The tiny swaddled bundle had been placed in a room we rarely used. What was I to do next? A newborn should receive no funeral rites; he was too small for full cremation. Adult burials must be held outside the city; families who can afford it build a mausoleum beside a highroad for their embalmed bodies or cremation urns. That had never been for us; ashes of the plebeian Didii are kept in a cupboard for a time, and then mysteriously lost.
My mother revealed that she had always taken her stillborns to the Campagna farm where she grew up, but I could not leave my distraught family. Helena’s father, the senator, offered me a niche in the tumbledown columbarium of the Camilli on the Via Appia, saying sadly, ‘It will be a very small urn!’ I thought about it, but was too proud. We live in a patriarchal society; he was my son. I don’t give two figs for formal rules, but disposal was my responsibility.
Some people inter newborn babies under a slab in a new building; none was available and I jibbed at making our child into a votive offering. I don’t annoy the gods; I don’t encourage them either. We lived in an old town house at the foot of the Aventine, with a back exit, but almost no ground. If I dug a tiny grave among the sage and rosemary, there was a horrendous possibility children at play or cooks digging holes to bury fish bones might one day turn up little Marcus’ ribs accidentally.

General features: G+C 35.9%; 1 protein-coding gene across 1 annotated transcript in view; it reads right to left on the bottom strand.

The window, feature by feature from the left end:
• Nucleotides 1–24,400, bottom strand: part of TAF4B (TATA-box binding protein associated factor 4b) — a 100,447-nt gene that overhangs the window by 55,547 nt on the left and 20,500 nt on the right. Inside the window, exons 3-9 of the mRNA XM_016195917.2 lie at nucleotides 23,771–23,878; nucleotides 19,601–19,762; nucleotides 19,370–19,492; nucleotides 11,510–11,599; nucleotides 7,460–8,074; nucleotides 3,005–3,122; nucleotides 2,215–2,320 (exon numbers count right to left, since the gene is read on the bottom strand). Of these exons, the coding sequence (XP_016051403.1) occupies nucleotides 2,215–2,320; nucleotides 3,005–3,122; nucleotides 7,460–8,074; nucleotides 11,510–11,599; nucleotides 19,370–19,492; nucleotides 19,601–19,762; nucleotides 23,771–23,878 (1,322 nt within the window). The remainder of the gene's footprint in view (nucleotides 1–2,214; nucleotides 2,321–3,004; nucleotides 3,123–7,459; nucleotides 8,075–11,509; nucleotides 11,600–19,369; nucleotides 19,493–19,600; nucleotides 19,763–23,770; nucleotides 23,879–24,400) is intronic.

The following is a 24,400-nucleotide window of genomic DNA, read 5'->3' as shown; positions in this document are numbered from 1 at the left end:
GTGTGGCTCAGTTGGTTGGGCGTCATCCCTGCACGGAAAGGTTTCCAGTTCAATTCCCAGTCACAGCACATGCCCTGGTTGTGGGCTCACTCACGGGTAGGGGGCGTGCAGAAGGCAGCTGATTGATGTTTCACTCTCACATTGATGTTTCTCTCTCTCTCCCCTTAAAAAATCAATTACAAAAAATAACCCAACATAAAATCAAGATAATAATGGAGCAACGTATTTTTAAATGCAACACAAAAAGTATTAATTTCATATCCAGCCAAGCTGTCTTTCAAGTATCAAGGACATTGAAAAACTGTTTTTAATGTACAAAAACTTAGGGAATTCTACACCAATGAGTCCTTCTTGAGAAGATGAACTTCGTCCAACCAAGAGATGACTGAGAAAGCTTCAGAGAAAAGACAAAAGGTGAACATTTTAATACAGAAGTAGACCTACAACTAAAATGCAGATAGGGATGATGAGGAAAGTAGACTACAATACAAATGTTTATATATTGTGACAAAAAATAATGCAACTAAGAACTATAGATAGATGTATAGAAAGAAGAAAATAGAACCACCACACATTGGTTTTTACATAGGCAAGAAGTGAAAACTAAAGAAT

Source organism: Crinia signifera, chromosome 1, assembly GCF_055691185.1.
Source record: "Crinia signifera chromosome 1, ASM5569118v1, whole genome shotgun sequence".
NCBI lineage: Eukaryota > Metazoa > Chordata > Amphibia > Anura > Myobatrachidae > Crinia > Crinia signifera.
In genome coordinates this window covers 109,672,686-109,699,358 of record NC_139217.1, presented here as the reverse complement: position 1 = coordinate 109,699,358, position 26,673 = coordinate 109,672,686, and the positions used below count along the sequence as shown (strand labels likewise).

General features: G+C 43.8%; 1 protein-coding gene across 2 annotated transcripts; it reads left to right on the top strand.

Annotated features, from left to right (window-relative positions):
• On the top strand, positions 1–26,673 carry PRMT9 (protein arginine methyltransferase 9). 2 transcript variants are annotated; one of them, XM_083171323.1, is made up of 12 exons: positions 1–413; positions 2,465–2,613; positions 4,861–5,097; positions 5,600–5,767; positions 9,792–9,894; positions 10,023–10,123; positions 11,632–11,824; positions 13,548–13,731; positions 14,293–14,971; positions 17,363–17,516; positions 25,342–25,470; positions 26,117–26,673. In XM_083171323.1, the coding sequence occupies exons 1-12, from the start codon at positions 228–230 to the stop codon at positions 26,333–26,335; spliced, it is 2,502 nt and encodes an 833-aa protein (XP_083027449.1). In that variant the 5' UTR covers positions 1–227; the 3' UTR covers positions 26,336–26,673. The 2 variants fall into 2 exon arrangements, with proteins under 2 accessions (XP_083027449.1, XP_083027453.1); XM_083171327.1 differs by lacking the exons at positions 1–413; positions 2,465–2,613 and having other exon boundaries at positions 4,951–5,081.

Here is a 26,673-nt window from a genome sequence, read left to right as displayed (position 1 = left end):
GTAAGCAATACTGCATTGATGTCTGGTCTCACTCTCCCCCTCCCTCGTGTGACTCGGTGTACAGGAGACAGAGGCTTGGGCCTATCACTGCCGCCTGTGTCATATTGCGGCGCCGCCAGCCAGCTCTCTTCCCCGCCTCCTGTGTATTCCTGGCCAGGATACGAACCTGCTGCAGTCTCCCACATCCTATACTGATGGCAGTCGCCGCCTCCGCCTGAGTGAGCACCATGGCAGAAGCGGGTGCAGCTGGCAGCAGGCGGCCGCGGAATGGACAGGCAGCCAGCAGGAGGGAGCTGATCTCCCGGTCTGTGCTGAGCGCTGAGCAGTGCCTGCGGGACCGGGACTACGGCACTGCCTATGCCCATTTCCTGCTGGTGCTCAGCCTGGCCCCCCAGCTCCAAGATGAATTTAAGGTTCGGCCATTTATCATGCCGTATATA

I climbed up to our roof terrace and sat alone with the problem.
The answer came to me just before stiffness set in. I would take my sad bundle out to my father’s house. We ourselves had once lived there, up on the Janiculan Hill across the Tiber; in fact, I was the idiot who first bought the inconvenient place. I had since worked a swap with my father but it still seemed like home. Although Pa was a reprobate, his villa offered the baby a resting place where, when Helena was ready for it, we could put up a memorial stone.